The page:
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Definitely start at the beginning. A few weeks after I started, a colleague of mine heard what I was doing and decided to have a go. On the face of it you would have said he was fit. Not only that but he ran (and still runs) a junior football team on Saturdays, so he was no stranger to the outdoor life. He thought that even though W1R1 looked a little simple he would go from the beginning. He found that the gradual extension week after week was exactly what he needed.

Six months later, he ran the Liverpool Marathon in 4 hours......

It's a great programme and you won't regret it!

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Start at the beginning and give yourself one less excuse in the weeks to come. If it's desperately easy, then skip ahead a week. But that way, at least you'll know where you've been and how far you've come.


As the others say start at the beginning, but please forget about your speed for the time being. I can run for two hours, but I can't run at 10mph. C25k is about building stamina and a degree of endurance, ie. 30 mins continuous running, three times in Week 9. The gentle graduation of the programme is designed to do that without risking injury, which normally comes through doing too much too soon.

I was 57 when I started, hadn't run for forty years and ran ten miles within six months of starting. I am fitter now than I have ever been. Week one was a doddle and I considered jumping ahead, but decided that nine weeks was not a long time to wait and that the folks who devised the plan knew more about running than I did, so I quashed my male arrogance and followed the programme. It is brilliant.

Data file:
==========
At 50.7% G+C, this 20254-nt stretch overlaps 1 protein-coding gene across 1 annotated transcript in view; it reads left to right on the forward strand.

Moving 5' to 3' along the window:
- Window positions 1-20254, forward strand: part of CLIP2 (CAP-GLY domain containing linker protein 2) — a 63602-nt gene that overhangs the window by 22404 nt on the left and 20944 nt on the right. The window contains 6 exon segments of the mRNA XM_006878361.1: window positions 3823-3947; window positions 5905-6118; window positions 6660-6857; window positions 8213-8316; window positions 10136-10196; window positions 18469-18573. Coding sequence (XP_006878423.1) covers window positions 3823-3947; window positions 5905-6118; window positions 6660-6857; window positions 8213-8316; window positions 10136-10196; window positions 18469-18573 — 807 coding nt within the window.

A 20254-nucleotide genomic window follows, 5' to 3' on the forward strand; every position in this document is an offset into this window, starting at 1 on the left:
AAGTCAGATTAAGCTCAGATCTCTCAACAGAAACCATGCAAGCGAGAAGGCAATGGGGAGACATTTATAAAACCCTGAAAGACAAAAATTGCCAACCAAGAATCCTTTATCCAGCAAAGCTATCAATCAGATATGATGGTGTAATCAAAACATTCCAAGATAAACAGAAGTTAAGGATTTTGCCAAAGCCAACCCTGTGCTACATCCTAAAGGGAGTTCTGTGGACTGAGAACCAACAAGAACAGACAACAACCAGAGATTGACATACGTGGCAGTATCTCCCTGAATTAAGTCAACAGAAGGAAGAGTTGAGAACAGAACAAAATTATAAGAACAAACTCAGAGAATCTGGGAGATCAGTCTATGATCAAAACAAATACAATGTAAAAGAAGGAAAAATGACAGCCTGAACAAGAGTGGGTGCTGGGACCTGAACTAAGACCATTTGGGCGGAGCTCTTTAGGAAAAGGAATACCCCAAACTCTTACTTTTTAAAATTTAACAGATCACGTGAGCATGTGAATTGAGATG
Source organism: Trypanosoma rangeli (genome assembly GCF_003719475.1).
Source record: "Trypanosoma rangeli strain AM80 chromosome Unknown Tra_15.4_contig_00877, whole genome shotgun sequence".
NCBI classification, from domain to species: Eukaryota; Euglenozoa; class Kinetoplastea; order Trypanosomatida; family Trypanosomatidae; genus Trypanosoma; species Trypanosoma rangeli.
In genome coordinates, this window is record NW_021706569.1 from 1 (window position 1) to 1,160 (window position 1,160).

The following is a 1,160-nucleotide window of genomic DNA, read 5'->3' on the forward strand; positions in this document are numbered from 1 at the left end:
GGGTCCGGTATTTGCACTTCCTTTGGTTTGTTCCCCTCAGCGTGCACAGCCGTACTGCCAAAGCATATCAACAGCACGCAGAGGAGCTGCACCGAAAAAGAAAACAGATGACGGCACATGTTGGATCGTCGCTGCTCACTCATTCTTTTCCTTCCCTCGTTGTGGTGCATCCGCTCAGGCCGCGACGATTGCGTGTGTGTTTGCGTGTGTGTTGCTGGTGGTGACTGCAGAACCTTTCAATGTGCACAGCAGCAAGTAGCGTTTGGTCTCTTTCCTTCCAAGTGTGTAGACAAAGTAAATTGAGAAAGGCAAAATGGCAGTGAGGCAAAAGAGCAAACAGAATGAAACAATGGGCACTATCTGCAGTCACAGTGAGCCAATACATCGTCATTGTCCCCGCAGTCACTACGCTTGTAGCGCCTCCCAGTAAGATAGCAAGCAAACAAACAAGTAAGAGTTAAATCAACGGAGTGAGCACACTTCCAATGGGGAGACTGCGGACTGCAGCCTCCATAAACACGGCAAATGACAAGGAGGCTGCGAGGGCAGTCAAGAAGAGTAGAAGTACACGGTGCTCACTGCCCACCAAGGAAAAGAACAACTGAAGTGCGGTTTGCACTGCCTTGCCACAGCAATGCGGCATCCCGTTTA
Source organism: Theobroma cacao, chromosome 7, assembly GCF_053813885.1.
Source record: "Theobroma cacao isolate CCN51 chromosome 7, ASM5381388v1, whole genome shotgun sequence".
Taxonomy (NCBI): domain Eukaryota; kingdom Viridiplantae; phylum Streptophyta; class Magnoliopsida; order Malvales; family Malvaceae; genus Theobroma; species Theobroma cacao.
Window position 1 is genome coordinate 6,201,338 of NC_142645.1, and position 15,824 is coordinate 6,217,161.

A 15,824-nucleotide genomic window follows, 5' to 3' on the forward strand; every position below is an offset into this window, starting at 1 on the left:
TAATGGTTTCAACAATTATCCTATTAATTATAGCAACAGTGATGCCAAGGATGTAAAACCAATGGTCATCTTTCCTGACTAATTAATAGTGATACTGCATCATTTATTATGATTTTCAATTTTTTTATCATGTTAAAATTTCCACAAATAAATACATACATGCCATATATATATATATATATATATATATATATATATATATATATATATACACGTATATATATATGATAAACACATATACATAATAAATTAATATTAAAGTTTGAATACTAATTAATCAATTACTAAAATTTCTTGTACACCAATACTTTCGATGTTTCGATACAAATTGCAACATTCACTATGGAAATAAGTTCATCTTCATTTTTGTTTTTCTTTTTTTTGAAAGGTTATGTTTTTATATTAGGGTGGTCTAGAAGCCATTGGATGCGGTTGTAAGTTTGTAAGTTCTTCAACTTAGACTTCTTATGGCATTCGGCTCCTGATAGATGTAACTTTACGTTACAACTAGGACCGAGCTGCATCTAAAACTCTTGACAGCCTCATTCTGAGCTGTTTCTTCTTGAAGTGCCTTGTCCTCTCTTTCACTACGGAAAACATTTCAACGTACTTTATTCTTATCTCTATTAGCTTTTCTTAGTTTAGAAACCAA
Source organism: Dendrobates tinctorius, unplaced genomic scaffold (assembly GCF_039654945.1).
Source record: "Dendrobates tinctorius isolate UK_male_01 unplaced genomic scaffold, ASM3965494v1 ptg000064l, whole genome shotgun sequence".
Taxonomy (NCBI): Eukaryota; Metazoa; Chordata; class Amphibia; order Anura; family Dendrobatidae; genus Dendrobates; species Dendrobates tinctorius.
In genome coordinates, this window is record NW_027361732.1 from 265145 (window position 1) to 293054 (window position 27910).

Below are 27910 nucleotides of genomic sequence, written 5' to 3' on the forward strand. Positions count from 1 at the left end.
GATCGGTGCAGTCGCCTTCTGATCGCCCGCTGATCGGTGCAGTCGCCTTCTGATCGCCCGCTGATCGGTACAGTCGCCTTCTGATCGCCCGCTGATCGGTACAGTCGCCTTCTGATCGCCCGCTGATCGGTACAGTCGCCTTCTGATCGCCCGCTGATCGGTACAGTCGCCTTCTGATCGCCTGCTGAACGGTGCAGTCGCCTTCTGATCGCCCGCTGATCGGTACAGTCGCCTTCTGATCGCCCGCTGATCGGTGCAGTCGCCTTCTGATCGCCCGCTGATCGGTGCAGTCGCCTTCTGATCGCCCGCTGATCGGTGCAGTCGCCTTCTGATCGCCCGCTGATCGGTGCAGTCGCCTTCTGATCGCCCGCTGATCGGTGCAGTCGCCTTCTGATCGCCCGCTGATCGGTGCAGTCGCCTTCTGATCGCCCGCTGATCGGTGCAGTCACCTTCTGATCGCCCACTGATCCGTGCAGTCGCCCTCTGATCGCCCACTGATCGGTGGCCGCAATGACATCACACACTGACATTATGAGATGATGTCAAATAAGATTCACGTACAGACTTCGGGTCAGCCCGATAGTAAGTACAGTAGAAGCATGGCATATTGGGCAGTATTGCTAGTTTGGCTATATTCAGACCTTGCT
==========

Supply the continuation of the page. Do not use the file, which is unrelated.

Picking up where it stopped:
C25k works, if you take it slow. Speed comes later, when your body can work efficiently in terms of providing the oxygen required to push harder. There is no short cut.

Good luck and keep us posted.

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Thanks for the advise Mr Truffe! I decided to take up the challenge, day one today was a good session and I'm going to commit with this.

I will do my best to post up my progress of this C25K. In fact, I'm almost certain I've got my father who is hitting 48 years of age tomorrow to join me on this program.


I understand that if you run on a treadmill, you have to tell it how fast you want to go, but do please try not to get obsessed by the numbers it gives you for speed or distance. As others have said, the aim is to build up your fitness by building up your stamina, and what matters there is how long you can keep going for.

The walk-run method might seem like a regressive step if you can already run for 6 or 10 minutes, but it's actually a sneaky and quite brilliant way of increasing how long you can run for. This programme really does work, so why not give it a go?


Hey, thanks for the advice. I decided to take it up as many here have expressed I should just start, so I began from day one in week one today! I felt great. Challenging too, but didn't feel defeated at all. I try stay away from treadmills, I've used indoor machines from the age of 18 to 20 and now that I'm comfortable running outdoors I don't want to go back to that. I hate having to dial in how fast I wish to run, sure it's easy to change but I'm more of an outdoor person and running through a nice area that works well with the music I'm listening to is a million times better than staring at a blank boring wall!


Well done for making a decision and going for it! Glad you found the run challenging - if it's too challenging you can slow down a bit, but the great thing about this programme is that the level of challenge is just enough to keep you motivated because you know it'll be hard but doable.

Enjoy your rest day and the next 26 runs!